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For Release — Tuesday, May 23, 2006

COUNCIL: 'WAL-MART' BILLS ARE NOT A SOLUTION TO CURRENT HEALTH-CARE PROBLEM

ALBANY, N.Y.—New York’s heath-care policy is in need of a fix, but the solution can’t be found in any of the so-called Wal-Mart proposals being considered by lawmakers, the Business Council’s director of government affairs told lawmakers at a May 23 hearing in Albany.

“This idea isn’t 'fair' – not to employers, and not to the employees whose employers will no longer be able to afford their salaries,” Elliott Shaw, who is also the Council's health-policy lobbyist, said in his testimony. “And it doesn’t ‘share’ the burden of resolving New York’s out-of-control health-care costs.

Several hundred protestors from the Working Families Party and 1199 SEIU, the health-care workers' union, attended the hearing and interrupted the proceedings on several occasions.

For example, Shaw's testimony was interrupted by jeers from audience members wearing Working Families Party tee-shirts. The party had bused in members to protest pro-employer testimony and to rally in front of the Capitol in support of the proposed legislation.

Lawmakers admitted that the point of the proposals is not to provide more insurance coverage, Shaw said.

“The point is supposedly to give business a ‘level playing field,’ Shaw said. “Business people are supposed to believe that the Assembly wants to do us a favor, by forcing all employers to share in a cost some of them aren’t now paying for.”

But no one in The Business Council's membership has asked for this "favor," and the state's business community would be hurt by this proposal, Shaw said.

The bills cited in the hearing notice would punish good, honest employers for the failure of government at all levels, and most particularly in Albany, to do anything to make health insurance more affordable, Shaw said. “It is frightening to believe that the best answer Albany can come up with on health care is to add to the health-care costs of employers,” Shaw continued.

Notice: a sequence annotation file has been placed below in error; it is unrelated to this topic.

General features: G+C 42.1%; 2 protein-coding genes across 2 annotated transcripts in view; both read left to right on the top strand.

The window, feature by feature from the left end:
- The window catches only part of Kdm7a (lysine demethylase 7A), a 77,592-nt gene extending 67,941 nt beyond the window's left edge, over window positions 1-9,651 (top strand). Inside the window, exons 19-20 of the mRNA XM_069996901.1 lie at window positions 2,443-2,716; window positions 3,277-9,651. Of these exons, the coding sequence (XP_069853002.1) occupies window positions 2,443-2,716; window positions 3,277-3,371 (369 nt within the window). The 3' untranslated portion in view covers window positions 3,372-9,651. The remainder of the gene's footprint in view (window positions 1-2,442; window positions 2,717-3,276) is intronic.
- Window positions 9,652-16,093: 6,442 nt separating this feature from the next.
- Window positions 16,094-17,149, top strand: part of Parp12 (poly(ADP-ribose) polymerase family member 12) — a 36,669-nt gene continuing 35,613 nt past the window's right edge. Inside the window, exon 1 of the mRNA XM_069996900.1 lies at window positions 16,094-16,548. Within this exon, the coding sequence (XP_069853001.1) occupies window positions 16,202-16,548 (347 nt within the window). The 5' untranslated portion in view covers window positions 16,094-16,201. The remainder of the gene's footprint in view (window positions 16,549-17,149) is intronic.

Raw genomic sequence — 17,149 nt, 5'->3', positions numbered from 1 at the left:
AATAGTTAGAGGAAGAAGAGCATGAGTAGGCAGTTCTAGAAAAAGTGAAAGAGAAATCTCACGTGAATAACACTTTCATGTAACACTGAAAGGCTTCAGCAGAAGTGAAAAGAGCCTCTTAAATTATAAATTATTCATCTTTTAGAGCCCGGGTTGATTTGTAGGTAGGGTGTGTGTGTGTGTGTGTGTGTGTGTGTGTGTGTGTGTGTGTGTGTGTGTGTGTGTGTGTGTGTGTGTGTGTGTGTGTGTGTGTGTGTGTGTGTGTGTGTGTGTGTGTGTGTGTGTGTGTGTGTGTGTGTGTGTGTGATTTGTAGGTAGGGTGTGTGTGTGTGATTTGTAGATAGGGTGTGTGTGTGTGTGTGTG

Shaw pointed to differences between New York’s solution to the health care problem, and the solution policymakers in neighboring Massachusetts came up with.

“Massachusetts lawmakers and stakeholders used the potential loss of federal money to work for a consensus solution to seemingly intractable problems,” Shaw said. “In New York, health care interests are spending millions on radio, television and newspaper advertising, lobbying firms and lawyers in a fight to make sure we maintain the status quo.”

States like Massachusetts are attempting to introduce levels of personal responsibility into the health-care equation while New York's response is more and bigger mandates on employers, Shaw said. Monies collected would be used to provide an undefined level of subsidized health-care coverage to certain employees of employers.

In addition to lame attempts at policy making, lawmakers would be causing additional job loss in already struggling areas of the state, Shaw said.

“Even the most conservative estimate calculates job loss at 69,000 according to the Employment Policies Institute (EPI), which sponsored a study to look at the bill sponsored by Assemblyman Gottfried,” Shaw said

The study found that:

“One bill, interestingly, exempts manufacturing and agriculture because of the concern over job dislocation,” Shaw said. “That concern should extend to employers of all sizes, in all industries, in all parts of the state.”

It is a concern the Council shares with those employers, Shaw continued. “We will continue to speak-up for sensible policies to make New York’s health-care system less costly for taxpayers and employers and we will continue to champion sound solutions to give employers more affordable health insurance options.”

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